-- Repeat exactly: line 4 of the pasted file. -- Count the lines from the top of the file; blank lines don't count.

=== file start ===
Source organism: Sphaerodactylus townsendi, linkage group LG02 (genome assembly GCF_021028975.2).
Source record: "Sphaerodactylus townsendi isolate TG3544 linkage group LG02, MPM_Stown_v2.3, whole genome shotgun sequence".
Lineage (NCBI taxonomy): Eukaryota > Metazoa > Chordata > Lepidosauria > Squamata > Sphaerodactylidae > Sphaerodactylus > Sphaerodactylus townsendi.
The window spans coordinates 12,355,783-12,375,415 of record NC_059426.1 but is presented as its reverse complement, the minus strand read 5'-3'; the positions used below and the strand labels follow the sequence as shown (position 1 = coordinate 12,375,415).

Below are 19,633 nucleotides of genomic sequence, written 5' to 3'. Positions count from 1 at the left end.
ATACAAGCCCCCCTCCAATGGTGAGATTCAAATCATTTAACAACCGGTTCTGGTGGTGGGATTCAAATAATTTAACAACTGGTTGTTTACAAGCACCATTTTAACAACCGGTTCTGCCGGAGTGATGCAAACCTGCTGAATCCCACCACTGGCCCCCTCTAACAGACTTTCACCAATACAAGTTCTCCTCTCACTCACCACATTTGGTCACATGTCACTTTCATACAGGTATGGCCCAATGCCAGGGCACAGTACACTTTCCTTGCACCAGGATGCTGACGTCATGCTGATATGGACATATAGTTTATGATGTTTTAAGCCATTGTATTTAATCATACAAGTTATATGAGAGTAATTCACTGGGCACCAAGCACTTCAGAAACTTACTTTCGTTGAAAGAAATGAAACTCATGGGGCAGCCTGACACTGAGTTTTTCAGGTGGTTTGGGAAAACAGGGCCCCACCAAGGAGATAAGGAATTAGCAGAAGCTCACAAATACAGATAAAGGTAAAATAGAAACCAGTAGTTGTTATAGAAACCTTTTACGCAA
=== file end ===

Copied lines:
The window spans coordinates 12,355,783-12,375,415 of record NC_059426.1 but is presented as its reverse complement, the minus strand read 5'-3'; the positions used below and the strand labels follow the sequence as shown (position 1 = coordinate 12,375,415).